Monday, April 02, 2018

Deneen: creating the res idiotica

Here is Patrick Deneen on why the education system no longer aims to connect students to the Western canon:
Our students are the achievement of a systemic commitment to producing individuals without a past for whom the future is a foreign country, cultureless ciphers who can live anywhere and perform any kind of work without inquiring about its purposes or ends, perfected tools for an economic system that prizes “flexibility” (geographic, interpersonal, ethical). In such a world, possessing a culture, a history, an inheritance, a commitment to a place and particular people, specific forms of gratitude and indebtedness (rather than a generalized and deracinated commitment to “social justice), a strong set of ethical and moral norms that assert definite limits to what one ought and ought not to do (aside from being “judgmental”) are hindrances and handicaps. Regardless of major or course of study, the main object of modern education is to sand off remnants of any cultural or historical specificity and identity that might still stick to our students, to make them perfect company men and women for a modern polity and economy that penalizes deep commitments. Efforts first to foster appreciation for “multi-culturalism” signaled a dedication to eviscerate any particular cultural inheritance, while the current fad of “diversity” signals thoroughgoing commitment to de-cultured and relentless homogenization.

The intention is to fit students into a certain technology - a "rational" system based on the logic of the market, in which it makes sense to strip individuals of attributes and loyalties that have no relevance to their function within the system.

I see this all the time as a school teacher. When I go to a professional development day, the message is usually that:

1. The job of teachers is to fit students to the workplace.
2. The workplace requires students to be flexible learners.
3. Therefore, content does not matter at all, only certain learning skills (e.g. ability to work in a team).

It's not that this is entirely false. It's true that students should be prepared for future careers and that learning skills are an aspect of this. But Deneen is surely correct that it is wrong to treat students as if they were placeless, history-less. deracinated individuals, without an inheritance of culture and knowledge to help cultivate and elevate their minds and to connect them more deeply to their own tradition and identity.

Personally, if I were the education czar I would want education to be an immersion in the best of Western culture, history and learning, so that students would feel anchored within their own tradition and inspired to a love of knowledge and the arts (with the caveat that some students are going to be more suited for this than others).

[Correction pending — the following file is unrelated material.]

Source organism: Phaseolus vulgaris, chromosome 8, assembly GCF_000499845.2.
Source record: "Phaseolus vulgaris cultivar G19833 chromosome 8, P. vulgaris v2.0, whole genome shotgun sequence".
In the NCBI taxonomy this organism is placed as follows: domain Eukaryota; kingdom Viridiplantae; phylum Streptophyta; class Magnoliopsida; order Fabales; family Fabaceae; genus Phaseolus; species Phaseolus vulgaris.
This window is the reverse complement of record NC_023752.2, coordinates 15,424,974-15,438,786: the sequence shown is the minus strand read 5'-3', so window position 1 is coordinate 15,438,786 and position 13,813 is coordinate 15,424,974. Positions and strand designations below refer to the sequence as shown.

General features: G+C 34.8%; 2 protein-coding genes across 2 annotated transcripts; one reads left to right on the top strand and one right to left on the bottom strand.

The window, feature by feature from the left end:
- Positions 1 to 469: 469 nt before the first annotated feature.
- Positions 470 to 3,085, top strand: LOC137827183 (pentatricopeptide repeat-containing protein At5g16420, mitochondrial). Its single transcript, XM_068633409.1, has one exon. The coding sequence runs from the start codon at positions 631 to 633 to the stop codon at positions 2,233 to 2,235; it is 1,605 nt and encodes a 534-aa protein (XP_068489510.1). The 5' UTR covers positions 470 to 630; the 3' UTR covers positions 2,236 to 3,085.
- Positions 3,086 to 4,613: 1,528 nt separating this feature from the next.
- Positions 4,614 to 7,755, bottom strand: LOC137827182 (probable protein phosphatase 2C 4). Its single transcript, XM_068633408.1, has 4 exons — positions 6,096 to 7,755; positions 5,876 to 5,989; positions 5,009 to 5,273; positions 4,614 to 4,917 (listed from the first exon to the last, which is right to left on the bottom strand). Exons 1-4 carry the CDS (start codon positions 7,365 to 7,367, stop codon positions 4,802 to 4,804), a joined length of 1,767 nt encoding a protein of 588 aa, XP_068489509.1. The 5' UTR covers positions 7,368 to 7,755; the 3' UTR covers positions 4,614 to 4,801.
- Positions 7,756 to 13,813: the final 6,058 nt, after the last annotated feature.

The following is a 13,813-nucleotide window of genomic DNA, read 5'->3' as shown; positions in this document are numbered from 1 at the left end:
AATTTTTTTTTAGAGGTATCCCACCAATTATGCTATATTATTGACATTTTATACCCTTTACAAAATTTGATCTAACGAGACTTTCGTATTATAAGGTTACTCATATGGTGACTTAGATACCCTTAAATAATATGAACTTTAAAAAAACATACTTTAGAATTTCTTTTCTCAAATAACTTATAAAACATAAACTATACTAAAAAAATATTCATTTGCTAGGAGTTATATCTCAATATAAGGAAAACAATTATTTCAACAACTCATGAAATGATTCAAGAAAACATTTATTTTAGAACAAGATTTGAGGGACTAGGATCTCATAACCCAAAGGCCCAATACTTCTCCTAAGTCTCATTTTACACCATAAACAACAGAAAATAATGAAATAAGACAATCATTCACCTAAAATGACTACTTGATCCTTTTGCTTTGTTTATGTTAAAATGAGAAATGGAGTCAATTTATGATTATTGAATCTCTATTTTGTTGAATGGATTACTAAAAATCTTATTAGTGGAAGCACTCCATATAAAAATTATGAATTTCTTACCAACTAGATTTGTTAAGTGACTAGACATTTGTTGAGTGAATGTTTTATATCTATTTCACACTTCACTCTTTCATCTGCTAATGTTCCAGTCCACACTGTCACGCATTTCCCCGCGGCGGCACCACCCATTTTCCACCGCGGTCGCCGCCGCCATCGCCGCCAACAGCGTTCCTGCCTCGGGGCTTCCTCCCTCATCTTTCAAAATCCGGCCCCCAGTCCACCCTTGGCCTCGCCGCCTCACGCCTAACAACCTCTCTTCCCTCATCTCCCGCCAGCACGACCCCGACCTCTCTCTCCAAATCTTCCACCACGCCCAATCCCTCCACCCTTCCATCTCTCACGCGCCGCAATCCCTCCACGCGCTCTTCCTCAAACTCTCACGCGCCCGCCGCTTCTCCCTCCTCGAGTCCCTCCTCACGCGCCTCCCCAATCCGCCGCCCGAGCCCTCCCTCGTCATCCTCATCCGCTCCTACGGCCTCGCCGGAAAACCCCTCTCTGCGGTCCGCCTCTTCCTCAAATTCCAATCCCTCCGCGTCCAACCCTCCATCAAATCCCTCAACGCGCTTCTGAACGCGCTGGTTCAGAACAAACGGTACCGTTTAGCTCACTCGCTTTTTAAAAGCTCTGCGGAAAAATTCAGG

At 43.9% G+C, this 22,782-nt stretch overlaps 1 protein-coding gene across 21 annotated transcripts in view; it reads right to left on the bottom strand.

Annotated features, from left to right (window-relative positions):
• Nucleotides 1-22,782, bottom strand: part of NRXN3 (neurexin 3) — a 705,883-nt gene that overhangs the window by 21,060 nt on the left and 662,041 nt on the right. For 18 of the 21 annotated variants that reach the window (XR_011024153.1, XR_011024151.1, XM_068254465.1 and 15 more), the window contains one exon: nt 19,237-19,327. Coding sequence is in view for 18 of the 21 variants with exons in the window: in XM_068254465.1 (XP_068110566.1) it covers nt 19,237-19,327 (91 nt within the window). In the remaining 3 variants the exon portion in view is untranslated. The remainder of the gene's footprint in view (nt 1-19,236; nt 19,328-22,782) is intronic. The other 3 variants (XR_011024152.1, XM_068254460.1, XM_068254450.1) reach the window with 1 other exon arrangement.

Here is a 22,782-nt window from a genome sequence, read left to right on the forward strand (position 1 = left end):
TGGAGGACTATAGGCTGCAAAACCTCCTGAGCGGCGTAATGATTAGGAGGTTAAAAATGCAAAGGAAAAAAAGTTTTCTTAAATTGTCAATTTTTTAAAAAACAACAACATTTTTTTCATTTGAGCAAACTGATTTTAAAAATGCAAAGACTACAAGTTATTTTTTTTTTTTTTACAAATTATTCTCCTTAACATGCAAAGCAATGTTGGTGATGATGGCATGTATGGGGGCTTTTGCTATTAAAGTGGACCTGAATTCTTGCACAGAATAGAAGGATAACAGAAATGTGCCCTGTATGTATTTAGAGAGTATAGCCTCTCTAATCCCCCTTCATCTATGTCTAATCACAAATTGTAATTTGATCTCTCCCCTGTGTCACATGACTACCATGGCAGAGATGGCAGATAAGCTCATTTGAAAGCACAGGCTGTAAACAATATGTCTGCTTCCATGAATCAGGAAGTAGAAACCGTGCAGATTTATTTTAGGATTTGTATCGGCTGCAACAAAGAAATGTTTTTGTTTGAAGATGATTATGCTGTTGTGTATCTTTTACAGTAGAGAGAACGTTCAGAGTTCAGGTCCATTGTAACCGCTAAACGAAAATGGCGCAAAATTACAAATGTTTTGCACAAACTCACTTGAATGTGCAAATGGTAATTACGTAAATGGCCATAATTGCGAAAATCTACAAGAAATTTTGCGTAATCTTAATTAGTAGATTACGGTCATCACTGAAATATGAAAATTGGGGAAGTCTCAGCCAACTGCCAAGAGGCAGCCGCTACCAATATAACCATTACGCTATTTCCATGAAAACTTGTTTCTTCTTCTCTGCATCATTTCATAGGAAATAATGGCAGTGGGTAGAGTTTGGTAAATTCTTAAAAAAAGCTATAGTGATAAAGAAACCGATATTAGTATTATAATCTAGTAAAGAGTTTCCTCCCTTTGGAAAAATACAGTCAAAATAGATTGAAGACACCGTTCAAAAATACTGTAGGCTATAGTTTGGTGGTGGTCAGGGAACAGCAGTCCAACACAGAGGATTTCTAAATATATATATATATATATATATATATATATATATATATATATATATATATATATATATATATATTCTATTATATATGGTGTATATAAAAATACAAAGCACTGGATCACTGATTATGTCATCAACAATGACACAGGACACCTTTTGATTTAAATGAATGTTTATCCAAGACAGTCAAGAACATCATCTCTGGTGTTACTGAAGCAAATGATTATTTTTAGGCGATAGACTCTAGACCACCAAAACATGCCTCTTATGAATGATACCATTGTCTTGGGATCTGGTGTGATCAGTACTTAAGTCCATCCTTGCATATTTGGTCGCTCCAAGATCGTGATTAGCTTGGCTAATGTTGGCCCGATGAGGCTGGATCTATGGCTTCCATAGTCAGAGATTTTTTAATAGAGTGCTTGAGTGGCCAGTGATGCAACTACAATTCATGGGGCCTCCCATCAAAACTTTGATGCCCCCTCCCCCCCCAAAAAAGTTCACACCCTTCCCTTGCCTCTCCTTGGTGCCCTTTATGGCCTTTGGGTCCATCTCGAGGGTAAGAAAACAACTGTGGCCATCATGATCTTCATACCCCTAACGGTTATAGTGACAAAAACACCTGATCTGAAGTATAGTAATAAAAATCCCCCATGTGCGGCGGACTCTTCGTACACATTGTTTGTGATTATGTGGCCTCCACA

Deneen has a similar critique of liberal modernity to my own. He sees the problems that arise when liberty, understood to mean individual autonomy, is made the overriding good in society:
My students are the fruits of a longstanding project to liberate all humans from the accidents of birth and circumstance, to make a self-making humanity. Understanding liberty to be the absence of constraint, forms of cultural inheritance and concomitant gratitude were attacked as so many arbitrary limits on personal choice, and hence, matters of contingency that required systematic disassembly. Believing that the source of political and social division and war was residual commitment to religion and culture, widespread efforts were undertaken to eliminate such devotions in preference to a universalized embrace of toleration and detached selves. Perceiving that a globalizing economic system required deracinated workers who could live anywhere and perform any task without curiosity about ultimate goals and effects, a main task of education became instillation of certain dispositions rather than grounded knowledge – flexibility, non-judgmentalism, contentless “skills,” detached “ways of knowing,” praise for social justice even as students were girded for a winner-take-all economy, and a fetish for diversity that left unquestioned why it was that everyone was identically educated at indistinguishable institutions. At first this meant the hollowing of local, regional, and religious specificity in the name of national identity. Today it has came to mean the hollowing of national specificity in the name of globalized cosmopolitanism, which above all requires studied oblivion to anything culturally defining. The inability to answer basic questions about America or the West is not a consequence of bad education; it is a marker of a successful education.